By Heidi Trautmann
Tiny birds come visiting the orange candle blossoms of
Aloe Vera on my terrace opposite my writing desk to drink its sweet juice and
sometimes a robin joins them to say hello to me, flirting obviously to catch my
attention, we know each other. From the
birds’ activities my eyes wander further on to the horizon where I know Turkey;
in this clear morning light you can see the mountain range covered in snow. It
is an early January morning, sun had just got up and I am captivated by this
very special moment of stillness.
It is supposed to be winter, to be the rainy season to
fill the island’s reservoirs with water for the next season, to develop enough
cold to reduce the growth of harmful insects, and for the trees and plants to
throw off leaves before the new ones start growing. No, at the moment we have a
sort of hybrid situation; while plants are reluctant to throw off the leaves
the new ones already start growing. Spring is ready to get off the starting blocks
and develops a kind of mating smell that enters our head and limbs. The soil is
wetted through deeply and the yellow sorrel has taken over the reign giving off
a juicy green atmosphere covering everything so you have to go down on your
knees to free the small plants from being overgrown and suffocated.
A great feeling it is to touch the rich moist soil. I
had bought two new roses for the ones that had died last year in the big dry
summer heat – last year was hard on most of the plants, even the oleander
bushes showed signs of giving up but small green tips prove that there is still
life in them. Fat worms turned up when
we were digging the holes for the roses. The roses are in best shape now,
healthy and full of blossoms, a wonderful sight; they usually have their last
blooming time end of October/November, but this season it is different, they
have them now in January. We will cut them down when strength has left them,
perhaps in early February.
We have developed a relationship to the living beings
in our garden, my husband and I, and while we wander through it we comment on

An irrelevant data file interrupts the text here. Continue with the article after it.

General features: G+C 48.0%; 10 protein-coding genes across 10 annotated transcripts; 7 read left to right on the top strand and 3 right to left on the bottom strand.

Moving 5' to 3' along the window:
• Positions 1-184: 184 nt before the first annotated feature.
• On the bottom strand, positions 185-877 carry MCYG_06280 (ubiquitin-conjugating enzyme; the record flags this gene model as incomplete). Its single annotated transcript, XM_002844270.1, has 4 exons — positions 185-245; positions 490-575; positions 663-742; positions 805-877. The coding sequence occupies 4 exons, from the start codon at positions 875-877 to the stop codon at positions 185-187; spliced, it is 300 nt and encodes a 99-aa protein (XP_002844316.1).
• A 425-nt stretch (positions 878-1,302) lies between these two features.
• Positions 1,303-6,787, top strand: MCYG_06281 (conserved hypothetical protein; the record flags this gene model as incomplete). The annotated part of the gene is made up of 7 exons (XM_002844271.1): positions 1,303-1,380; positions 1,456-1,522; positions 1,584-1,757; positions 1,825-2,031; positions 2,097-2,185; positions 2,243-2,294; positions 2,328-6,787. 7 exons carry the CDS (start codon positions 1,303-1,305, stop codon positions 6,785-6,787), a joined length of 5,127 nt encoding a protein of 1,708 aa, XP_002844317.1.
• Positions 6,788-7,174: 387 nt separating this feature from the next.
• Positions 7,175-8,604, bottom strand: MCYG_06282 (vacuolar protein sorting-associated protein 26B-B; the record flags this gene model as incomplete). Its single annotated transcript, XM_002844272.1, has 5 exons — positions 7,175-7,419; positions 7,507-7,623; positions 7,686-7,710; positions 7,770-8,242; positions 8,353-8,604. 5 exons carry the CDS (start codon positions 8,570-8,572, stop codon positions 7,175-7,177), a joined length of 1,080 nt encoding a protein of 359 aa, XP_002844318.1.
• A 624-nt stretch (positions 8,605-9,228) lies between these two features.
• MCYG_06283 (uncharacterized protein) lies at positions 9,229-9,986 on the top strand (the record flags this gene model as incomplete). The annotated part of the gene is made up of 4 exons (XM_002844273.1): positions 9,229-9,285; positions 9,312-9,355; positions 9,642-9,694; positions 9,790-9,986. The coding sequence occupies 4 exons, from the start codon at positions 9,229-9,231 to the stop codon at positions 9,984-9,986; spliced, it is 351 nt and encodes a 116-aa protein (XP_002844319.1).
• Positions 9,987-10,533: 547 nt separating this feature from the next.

the growth each time we pass, some of the plants or trees have not shown any
progress since we planted them years ago. In our garden every little new shoot is
allowed to grow and is later replanted at a better place.
I had to go to Girne the other day, it was Saturday,
to attend the Russian children’s party for the award presentation following the
painting competition. The place was full with people walking through the
streets and everything somehow sparkled with excitement and the question stood
in their faces: Is this spring already? A soft breeze came from the sea, the
air was so clear and light and noises were magnified. It made us dizzy in the
head. The street cafés were full with people involved in animated
conversations, there was no tiredness around.
Along the waterfront anglers were trying their luck.
When we lived aboard our sailing boat years ago I used to join them sitting for
a while next to them and observing the patient play of throwing lines and
waiting for a fish to bite. Elderly people sitting there on the park benches
looking out to the horizon, also waiting for something.
What are they waiting for? I had met someone that
afternoon who had a restaurant right here where the Akpinar Café is today, he
told me…. for 25 years I was looking out onto the sea, I miss it, ahhh, times
are changing….and I feel the ghosts of the past in this funny early spring
Is winter over before it has begun, the long expected
rain, the thunderstorms bringing the floods into town like the other day within
not even one hour. But still, it was a lovely day full of promises.